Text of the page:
At the end of the album version of Wu-Tang Clan’s “ Can It Be All So Simple,” RZA’s grimy, chest-rattling beat fades into an early-90s radio review featuring Clan members Raekwon and Method Man. They’re explaining the “why” behind the Shaolin crew’s colorful monikers, and as he explains GZA’s genius, Method Man likens the complete Wu-Tang to Voltron. You know, this thing:


It’s that veritable 1980s cartoon super-bot made of smaller bots; a mech-amalgam with its individual members coming together to form a powerful whole greater than the sum of its parts.

While they’re already powerful and well-respected enough individually, their cohesion into one being seems an inevitability. Their connection saves the day.

This brief moment local radio captured on a 1993 LP was at the front of mind as I listened to an entirely different album released some 18 years later: Uneasy, the pandemic drop from pianist Vijay Iyer. Or rather, it’s Vijay Iyer plus bassist Linda May Han Oh plus percussionist Tyshawn Sorey — each of these musicians shares in the labor equally and is credited as such. Individually, the members of this trio harness the vibrations of their sound machines with the deftest of touches and command a great deal of respect from the artistic community; as leaders they seem more then well-equipped to take on even the most grueling musical challenges. But here they combine their forces and form their own Voltron.

They operate in similar orbits — for starters, Iyer and Sorey are both Genius Grant recipients. Oh, with her two bandmates, numbers among faculty for Banff International Workshop in Jazz & Creative Music. For me, their presence seems personal: Oh was the first bassist I saw perform live in New York; Iyer’s music was present on the monitor speakers where I worked as a student programmer/DJ at WKCR in New York, and on at least one Das Racist mixtape that I kept in heavy rotation. Sorey and I never crossed paths as closely, but I was confused for him twice in three days by the same woman at two different venues (she wasn’t too keen on my observation that all Black people, in fact, do not look alike). Given this level of orbit, the fact that it’s taken them this long to record together, officially at least, feels like a mere delay of the inevitable.

Uneasy opens with “Children of Flint,” a title referencing the half-decade long public water crisis that consumed the Michigan city. Oh gets a solo from the jump — those low-wave vibrations rebound off your frame; some make their way into you. Depending on the speakers you use, it may even take on a quality reminiscent of the music Redman says goes “ba-BUMP” and “make[s] ya speakers pop.”

From the start, you can describe this as a tactile album — you feel Oh’s bass just as you feel the grounding lurch of Iyer’s left hand and crisp thwacks calculated in Sorey’s mind and executed by a self-assured wrist. Sometimes you feel familiarity -- as with the looping figure in “Drummer’s Song” (or an attachment to the Geri Allen original), or the subtle but no-less steady drone of “Touba”. But sometimes, you also feel the urgency. This is an album of then and an album of now; some things, after all — never for better and always for worse — do not change. You could say that this life is uneasy.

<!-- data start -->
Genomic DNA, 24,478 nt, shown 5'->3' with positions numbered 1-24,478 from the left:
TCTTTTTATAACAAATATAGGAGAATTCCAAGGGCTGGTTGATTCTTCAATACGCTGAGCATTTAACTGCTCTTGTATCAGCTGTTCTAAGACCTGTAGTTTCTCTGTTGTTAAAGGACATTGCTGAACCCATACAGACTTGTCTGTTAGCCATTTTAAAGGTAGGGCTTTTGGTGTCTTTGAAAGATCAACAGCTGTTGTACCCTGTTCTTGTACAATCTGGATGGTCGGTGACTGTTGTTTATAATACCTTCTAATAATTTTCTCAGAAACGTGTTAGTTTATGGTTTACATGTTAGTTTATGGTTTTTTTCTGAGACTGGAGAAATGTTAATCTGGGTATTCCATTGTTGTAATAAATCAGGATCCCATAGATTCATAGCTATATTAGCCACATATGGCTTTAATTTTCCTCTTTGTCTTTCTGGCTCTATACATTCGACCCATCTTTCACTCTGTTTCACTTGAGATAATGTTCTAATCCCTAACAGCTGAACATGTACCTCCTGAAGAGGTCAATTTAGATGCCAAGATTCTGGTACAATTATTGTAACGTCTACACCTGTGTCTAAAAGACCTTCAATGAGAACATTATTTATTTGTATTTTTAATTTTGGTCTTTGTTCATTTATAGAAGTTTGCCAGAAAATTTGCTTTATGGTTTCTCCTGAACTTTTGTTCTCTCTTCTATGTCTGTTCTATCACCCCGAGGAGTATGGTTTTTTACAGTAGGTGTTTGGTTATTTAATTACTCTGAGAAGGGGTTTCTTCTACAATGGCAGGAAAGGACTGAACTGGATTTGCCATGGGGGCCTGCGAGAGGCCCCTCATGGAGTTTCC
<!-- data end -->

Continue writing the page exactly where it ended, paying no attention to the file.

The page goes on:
Case in point: “Combat Breathing.” Here we find our interlocutors engaged in a driving, throbbing musical dialogue. Iyer’s persistent chordal figures loom large over the affair like a set of thrice-tolling bells occasionally suspending us in time. Iyer initially wrote this in 2014 with the action of Black Lives Matter in mind, but it is contextually too at home in 2021 as a meditation on the murderous manifestation of police violence: a short while ago Derek Chauvin was just convicted on three counts for the murder of George Floyd a year earlier. If you didn’t know the when of “Combat Breathing,” no one would blame you for thinking it was a recent creation.

As the Modern Plague (and the preservation of ego and willful ignorance that follows) has demonstrated, these crises abound. Life doesn’t come at you fast as much as it just shows up when it pleases. Take the circumstances of this particular group, fated (maybe) to join forces and record an album that I’ll (definitely) be listening to. Iyer and Sorey and Oh are no strangers to one another in a collaborative context; the former duo linked up as early as 2003’s Blood Sutra and as recently as 2017’s Far From Over.

As told to Nate Chinen, in an interview aired on NPR, Iyer identifies the group’s birth at The Jazz Standard in June 2019. Like many of us, Iyer was caught up in the rapturous thrum of possibilities that defined that Summer: the Last Summer full of the thrills and promises and potentialities that could only come before the dawning of a new, fresh baked decade. By the end of the summer they were discussing the possibility of a record. In late 2019 they did it. And then 2020.


It’s hard to look at the album art for Uneasy — the Statue of Liberty, standing in the nocturnal solitude of Upper New York Bay — and not place it among the all too familiar images of deserted streets and dead parks and people-gutted buildings. Think for a beat, and you may find yourself longing for “normal” of bustling boulevards and fully occupied green space.

But think for two beats, especially after listening to this set, and you’ll realize just how precarious those before times were. It’s always been uneasy. And it’ll probably stay that way, until we can form a voltron that can administer justice to those forces that make this life so damn hard in the first place.

Check back later this week for a talk with Iyer on his thoughts about this review and whatever else may be percolating in his mind.